Basically the goal behind analyzing a deal is to first come up with the ARV (After Repair Value) this is the price the house will sell for once you have done your rehab and improvements and brought it up to “retail” condition. Once you know what you can sell the property for, you can work backwards and subtract repair costs, closing costs, holding costs, and lastly desired profit in order to come up with your offer price.
We will go over exactly how you come up with the ARV, and outline all of the expenses involved in buying, holding and selling a home. We will also cover some of the quick, and more detailed formulas used to calculate what to offer as well as what you may want to expect for a profit. In a separate post we will also go over estimating repairs since this is a crucial part of the deal analysis equation as well.
Buying and Acquisition Methods for Flipping Houses
This seems like a pretty good deal.
Last of all is the “buying” process. This is learning about and determining the methods you will use to go about acquiring these properties. These range from working with real estate agents and buying houses listed on the “MLS” (Multiple Listing Service) to buying at auctions, (Online, Bank owned, and foreclosure or trustee sale) to marketing for and working directly with private sellers. There are multiple other ways to find and acquire deals as well which we will cover in more detail later.
It’s worth mentioning that this (as well as the other three areas of buying) has several sub-topics of its own. In fact buying and acquisition methods will be one of our main focuses throughout the 7 Figure Flipping blog and podcast.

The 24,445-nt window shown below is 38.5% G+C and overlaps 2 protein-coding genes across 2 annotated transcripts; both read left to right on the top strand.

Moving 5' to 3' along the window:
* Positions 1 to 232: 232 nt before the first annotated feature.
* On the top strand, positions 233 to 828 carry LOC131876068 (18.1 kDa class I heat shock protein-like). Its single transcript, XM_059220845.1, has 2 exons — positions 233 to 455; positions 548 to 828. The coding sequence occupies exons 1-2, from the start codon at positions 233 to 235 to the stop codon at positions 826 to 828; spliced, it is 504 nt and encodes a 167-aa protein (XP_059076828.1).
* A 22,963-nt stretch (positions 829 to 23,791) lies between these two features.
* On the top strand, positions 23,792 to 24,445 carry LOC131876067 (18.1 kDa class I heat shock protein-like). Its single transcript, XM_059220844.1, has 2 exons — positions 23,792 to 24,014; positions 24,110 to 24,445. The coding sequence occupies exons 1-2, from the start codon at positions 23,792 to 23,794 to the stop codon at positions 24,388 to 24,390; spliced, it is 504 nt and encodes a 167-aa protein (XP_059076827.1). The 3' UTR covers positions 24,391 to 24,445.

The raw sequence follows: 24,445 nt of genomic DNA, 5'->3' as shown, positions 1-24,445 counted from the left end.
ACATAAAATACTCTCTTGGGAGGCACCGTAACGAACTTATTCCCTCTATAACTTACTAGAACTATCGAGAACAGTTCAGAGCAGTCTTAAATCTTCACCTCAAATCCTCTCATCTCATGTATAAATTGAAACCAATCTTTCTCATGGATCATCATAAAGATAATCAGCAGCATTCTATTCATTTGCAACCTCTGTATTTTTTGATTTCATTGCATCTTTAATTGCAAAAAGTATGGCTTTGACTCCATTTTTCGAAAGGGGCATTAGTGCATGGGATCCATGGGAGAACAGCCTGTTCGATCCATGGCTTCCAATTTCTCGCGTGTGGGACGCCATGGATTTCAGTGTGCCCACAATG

One of the most common questions about this pillar is about why someone would sell a house to you for a discount.
The list of reasons is a long one. From inheritances, to bad tenants, to relocation to wanting or needing to “cash out”. We’ll save going into details on this topic for a future post. For now, just know that there are a lot of reasons why you are able to purchase homes for less than the “retail value”.
Just to summarize: buying is essentially the process by which you find properties (your inventory), focus on a location (farm area), figure out your offer (analyze the deal), and figure out the method by which you will buy the house (buying or acquisition methods). Each of these steps has a slough of moving parts that we are going to get in to much more detail in future posts. I just want to make sure you have a big-picture view of how the buying engine runs.
Flipping Houses Pillar 2: Financing
Here we come to the second fundamental part of flipping houses: financing. Financing is just a fancy term that means you have to come up with the capital (or “money”) to pay for the property.
Two big myths with financing is that you either have to do it through a bank, or you must only use your own cash to buy the property.
This couldn’t be farther from the truth! Bank financing is only one way to get money for a property and definitely not necessarily the first one I would recommend. And you are certainly not limited to using only your own money either.